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Making the Case for Bitcoin as Legal Property

“Interests in bitcoin should be protected by property law,” the Perkins Coie white paper concludes.

As Bitcoin is adopted by more users every day, the need to determine how it can integrate into mainstream society becomes even more pressing. One major question continues to be how traditional laws apply to Bitcoin and its use.

Many of those determinations could have major implications for Bitcoin and its holders, and few will play a bigger role in the United States than property laws, which could ultimately govern ownership over the digital currency.

A new white paper, “Treatment of Bitcoin Under U.S. Property Law,” seeks to analyze how the worlds of digital currency and property law should intersect. The report was assembled by Perkins Coie, an international law firm that specializes in blockchain technology and digital currency and has been active in the space since 2013. While detailed and clearly well-researched, the paper’s foremost conclusion is straightforward and transparent.

“We conclude that property interests should exist in bitcoin under such law, and that multiple sources of persuasive authority provide additional support for that conclusion,” the paper’s authors, J. Dax Hansen and Joshua L. Boehm, wrote.

The paper begins with an overview of Bitcoin’s technological attributes and what those mean for how property law can apply to it. Using California state law as a benchmark and Bitcoin transactions as an example, the authors make their case.

“Parties may ... enter into contractual arrangements in which one party entrusts partial or complete control of such private key(s) to a third party while still maintaining formal title to the bitcoin value represented in applicable [unspent transaction outputs],” the paper reads. “These kinds of contractual arrangements are commonplace in custodial, trust, and escrow settings, which have generated well-developed legal principles that should generally translate to bitcoin custodial contexts.”

The paper dissects academic articles from some of the country’s foremost law professors, who also, for the most part, support the idea that intangible property rights should apply to Bitcoin:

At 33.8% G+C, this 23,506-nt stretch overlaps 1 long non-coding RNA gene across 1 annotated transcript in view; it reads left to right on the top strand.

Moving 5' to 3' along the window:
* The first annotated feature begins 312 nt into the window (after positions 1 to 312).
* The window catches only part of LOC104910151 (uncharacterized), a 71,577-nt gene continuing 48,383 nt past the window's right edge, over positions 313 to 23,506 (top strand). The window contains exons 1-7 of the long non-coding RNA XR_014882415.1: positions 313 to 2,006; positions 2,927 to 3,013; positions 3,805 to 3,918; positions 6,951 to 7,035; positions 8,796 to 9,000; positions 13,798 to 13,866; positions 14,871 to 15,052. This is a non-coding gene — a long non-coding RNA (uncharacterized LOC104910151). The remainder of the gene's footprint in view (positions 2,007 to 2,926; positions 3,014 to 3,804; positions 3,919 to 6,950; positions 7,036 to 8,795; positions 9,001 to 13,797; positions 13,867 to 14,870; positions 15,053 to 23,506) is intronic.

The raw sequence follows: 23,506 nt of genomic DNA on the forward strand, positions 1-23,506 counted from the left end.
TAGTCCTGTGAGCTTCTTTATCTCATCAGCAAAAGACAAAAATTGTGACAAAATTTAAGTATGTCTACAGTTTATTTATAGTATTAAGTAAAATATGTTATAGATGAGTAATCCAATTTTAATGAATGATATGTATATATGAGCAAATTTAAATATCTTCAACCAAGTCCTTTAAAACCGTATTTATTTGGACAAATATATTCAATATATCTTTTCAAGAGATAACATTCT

“Property law scholars who have encountered the bitcoin ownership issues in the context of broader, more theoretical undertakings have reached (or assumed) the same general conclusion ... that is, interests in bitcoin should be protected by property law.”

The authors move on to describe how Bitcoin has been treated by other legal divisions, such as commodities and taxation laws, citing the fact that in court opinions and regulatory guidance under these specialties, the digital currency has been treated as property.

“Although the concept of ‘property’ is fundamentally a matter of state law in the United States, it is also important that bitcoin has been widely treated as (or assumed to be) property for purposes of other state and federal statutory regimes,” reads the paper. “These treatments and assumptions have already had substantial consequences for the bitcoin sector. They therefore constitute informal but persuasive legal precedent further indicating that bitcoin can be owned as property.”

In an acknowledgment that much is still to be determined around how U.S. laws govern Bitcoin, the authors also included a section looking at the challenges to treating the digital currency as legal property. These include the multisignature arrangements, pseudoanonymity and potential lack of traceability associated with the Bitcoin platform. However, the authors remain optimistic that these challenges can be overcome as the technology develops.

“To be sure, difficulties in tracing ownership of particular bitcoin units across successive owners could cause some challenges in certain commercial use cases,” they wrote, but “blockchain technology itself has enabled, and will likely continue to enable, solutions to obstacles that do arise.”

It does appear that the worlds of Bitcoin and formal legal precedent are rapidly coming to a head. As the turning point approaches, familiarity with relevant legal precedent will be crucial.

Peter Chawaga

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